Vacuum Bagging On Plywood and Balsa Permeation?

Discussion in 'Boatbuilding' started by zstine, Jan 29, 2021.

  1. gonzo
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    gonzo Senior Member

    Oh, you mean a sandwich of plywood/foam/plywood?
     
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  2. fallguy
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    fallguy Senior Member

    No. I am just making an analogy. A sandwich of light plywood, core, glass is not dissimilar. The real question is will it stay together under extremes of heat or impact, and if so, how, etc.

    I think the concept is interesting and not just to be brushed off. I wonder if @rxcomposite has seen it or even built it.

    I am mostly curious..
     
  3. gonzo
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    gonzo Senior Member

    There is a huge difference in material characteristic between foam and plywood. If we are talking about a plywood core and not foam, then it is a different discussion. The contribution to longitudinal strength, the compression and shear strength of plywood are vastly higher than foam.
     
  4. fallguy
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    fallguy Senior Member

    But many boats are being built with foam and carbon. The concept is not novel. So, how?
     
  5. gonzo
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    gonzo Senior Member

    I agree many boats, airplanes, etc are being built with carbon and foam core. However, they are not built with carbon on one side and e-glass on the other. It makes sense to mix fibers when they are properly engineered. For example an s-glass laminate with carbon or kevlar as reinforcement on highly stressed areas.
     
  6. zstine
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    zstine Junior Member

    Gonzo, You are just WRONG that "they [boats] are not built with carbon on one side and e-glass on the other" as I've said now 3 times.. Go read page 4 of http://www.morrellimelvin.com/brokerage/listings/rapido60/rapido60_fulldescription2017.pdf . It says quote "Hull and deck E-Glass outer skins, carbon fiber inner skins, vinylester, epoxy, divinycell foam sandwich construction." If you don't think this is properly engineered, maybe show us some evidence, like calculations instead of just making claims that the core will fail. I'm sure M&M engineers would disagree that their design is not properly engineered.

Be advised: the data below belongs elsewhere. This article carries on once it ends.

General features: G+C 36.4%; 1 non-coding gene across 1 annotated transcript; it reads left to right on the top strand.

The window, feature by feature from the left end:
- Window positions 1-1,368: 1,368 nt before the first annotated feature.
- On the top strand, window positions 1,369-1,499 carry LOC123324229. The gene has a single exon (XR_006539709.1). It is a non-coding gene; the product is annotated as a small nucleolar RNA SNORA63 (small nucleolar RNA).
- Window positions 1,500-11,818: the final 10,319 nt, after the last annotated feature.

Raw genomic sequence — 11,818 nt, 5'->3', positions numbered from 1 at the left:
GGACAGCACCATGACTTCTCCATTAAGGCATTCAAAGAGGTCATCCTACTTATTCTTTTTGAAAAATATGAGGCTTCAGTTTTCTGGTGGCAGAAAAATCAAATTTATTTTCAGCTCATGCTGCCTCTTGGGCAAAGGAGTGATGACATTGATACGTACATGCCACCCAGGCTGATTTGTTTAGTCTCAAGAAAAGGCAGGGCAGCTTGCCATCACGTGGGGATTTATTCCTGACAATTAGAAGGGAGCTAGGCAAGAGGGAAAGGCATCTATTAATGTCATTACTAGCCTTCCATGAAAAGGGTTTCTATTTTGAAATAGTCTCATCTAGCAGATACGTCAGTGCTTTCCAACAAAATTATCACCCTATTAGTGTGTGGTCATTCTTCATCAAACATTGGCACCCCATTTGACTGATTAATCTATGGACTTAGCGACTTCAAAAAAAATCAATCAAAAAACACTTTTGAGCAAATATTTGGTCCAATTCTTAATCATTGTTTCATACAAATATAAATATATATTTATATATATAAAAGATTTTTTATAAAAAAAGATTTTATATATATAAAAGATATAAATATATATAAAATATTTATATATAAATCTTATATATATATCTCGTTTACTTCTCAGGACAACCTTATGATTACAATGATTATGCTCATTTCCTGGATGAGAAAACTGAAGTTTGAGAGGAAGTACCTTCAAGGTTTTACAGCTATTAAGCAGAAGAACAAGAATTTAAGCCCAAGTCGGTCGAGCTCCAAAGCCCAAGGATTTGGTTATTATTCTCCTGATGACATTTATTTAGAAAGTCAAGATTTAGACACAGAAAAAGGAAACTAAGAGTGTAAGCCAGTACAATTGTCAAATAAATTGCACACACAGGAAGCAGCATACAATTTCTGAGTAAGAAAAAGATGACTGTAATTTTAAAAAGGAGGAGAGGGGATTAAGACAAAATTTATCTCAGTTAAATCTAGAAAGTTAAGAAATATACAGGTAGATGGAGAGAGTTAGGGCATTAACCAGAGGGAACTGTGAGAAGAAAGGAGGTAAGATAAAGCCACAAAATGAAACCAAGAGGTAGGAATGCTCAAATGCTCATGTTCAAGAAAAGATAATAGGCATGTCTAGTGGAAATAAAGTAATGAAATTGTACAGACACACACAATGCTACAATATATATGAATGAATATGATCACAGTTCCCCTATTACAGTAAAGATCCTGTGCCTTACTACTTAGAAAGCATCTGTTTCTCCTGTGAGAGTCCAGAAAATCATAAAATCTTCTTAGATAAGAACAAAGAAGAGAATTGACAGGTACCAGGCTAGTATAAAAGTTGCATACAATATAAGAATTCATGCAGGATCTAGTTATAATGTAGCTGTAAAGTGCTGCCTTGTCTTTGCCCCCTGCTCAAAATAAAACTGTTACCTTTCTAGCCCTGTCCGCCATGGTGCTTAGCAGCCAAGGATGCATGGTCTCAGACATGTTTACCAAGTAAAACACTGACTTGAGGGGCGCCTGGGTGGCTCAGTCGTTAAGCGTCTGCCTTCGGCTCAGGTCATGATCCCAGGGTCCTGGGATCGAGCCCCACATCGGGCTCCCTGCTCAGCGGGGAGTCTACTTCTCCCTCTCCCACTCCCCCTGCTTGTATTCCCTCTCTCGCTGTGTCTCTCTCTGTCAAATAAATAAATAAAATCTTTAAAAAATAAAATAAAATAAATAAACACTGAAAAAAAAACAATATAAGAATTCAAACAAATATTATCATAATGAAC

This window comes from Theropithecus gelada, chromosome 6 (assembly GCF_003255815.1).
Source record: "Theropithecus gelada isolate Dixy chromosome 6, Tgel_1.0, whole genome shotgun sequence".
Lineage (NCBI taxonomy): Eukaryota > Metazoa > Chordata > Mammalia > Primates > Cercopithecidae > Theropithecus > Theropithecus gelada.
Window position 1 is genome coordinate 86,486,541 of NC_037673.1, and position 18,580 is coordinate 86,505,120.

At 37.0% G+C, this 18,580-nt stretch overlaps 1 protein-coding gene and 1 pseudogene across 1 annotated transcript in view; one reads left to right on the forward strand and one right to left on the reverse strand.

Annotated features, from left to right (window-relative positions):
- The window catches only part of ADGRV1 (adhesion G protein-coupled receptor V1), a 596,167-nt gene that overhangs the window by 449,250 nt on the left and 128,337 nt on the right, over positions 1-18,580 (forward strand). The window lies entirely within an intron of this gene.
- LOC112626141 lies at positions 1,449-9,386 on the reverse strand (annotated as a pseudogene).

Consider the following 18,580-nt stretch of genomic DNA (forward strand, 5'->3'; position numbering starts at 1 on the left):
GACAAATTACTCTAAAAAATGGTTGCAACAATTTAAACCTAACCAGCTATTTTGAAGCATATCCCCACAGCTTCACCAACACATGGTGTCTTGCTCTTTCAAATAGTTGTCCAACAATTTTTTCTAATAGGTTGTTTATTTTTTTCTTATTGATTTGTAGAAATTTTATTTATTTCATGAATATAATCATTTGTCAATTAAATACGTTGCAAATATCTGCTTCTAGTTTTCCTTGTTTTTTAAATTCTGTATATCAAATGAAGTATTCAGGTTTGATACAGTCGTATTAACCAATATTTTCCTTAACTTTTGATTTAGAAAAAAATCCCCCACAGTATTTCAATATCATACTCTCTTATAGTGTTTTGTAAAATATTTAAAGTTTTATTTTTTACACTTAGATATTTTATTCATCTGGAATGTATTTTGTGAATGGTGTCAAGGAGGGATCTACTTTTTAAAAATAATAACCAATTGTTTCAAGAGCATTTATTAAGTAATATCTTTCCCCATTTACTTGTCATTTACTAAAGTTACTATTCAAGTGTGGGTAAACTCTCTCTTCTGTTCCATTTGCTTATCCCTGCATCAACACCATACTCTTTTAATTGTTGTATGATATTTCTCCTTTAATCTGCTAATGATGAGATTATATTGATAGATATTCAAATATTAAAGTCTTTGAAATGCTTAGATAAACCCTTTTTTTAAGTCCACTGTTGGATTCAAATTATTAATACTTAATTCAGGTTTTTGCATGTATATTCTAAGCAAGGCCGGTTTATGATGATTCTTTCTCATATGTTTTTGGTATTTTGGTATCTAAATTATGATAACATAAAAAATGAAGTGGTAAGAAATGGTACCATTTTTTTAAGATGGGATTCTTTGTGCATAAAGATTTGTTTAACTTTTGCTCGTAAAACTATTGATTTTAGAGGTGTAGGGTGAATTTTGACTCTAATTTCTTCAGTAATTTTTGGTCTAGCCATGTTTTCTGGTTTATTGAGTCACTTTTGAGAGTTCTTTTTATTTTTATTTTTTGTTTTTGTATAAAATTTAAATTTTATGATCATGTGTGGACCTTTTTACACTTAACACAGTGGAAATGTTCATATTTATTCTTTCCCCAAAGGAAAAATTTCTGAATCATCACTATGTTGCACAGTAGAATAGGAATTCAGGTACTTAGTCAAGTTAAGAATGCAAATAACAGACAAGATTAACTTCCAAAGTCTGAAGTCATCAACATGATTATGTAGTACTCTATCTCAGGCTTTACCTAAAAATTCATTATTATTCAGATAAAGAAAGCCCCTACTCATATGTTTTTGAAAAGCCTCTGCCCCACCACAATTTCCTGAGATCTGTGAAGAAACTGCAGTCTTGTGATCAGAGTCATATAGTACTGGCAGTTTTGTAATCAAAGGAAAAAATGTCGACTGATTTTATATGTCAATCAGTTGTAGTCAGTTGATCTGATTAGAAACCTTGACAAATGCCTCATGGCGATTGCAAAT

7. zstine
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    zstine Junior Member

    When you laminate Carbon and S-glass together, they have equal Strain by definition. The Carbon will fail when the S-glass has barely taken any stress ,because Carbon has a much higher modulus. As you can see by the figure, the S-glass is only at ~700MPa when this mix of Carbon and S-glass fails. So, I do not agree that it makes sense to reinforce S-glass with Carbon since you essentially have to size the Carbon to take nearly all the load and the S-glass is just waste.
    upload_2021-2-8_21-27-38.png
     
  8. wet feet
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    wet feet Senior Member

    I think we should keep a sense of proportion about construction methods.There may be a few hundred boats built of carbon each year and some of them may incorporate glass or other fibres.Which becomes insignificant compared to the tens of thousands of boats that are produced from only glass.If anything,I would hazard a guess that this project might turn out lighter if the plywood was left out and an all foam come used.Which would have made the laminate lighter,but required a fairly thorough armature over which to lay the foam.Now we have the apparent conundrum that vacuum bagging the outer laminate over a possibly sub-optimal core is considered desirable.Yet wet layup with no vacuum probably wouldn't add more than 5-6Kg for a lot less work.I think some test panels and physical testing might be a good idea-both for laminating practice and to establish some solid data.
     
  9. gonzo
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    gonzo Senior Member

    You disagree with all the designers generating advanced designs and on the cutting edge of technology. Their successful designs are a fact, not opinion.
     

  10. fallguy
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    fallguy Senior Member

    For what its worth, I was the one who mentioned plywood, for the sake of discussion only.

    I find the idea interesting and I see little reason it won't work. I understand the problems with carbon.

    My questions are about point of failure and post cure or heat extremes.

    I also read that carbon boats were louder inside. Apparently wave slap becomes more like wave ding.
     
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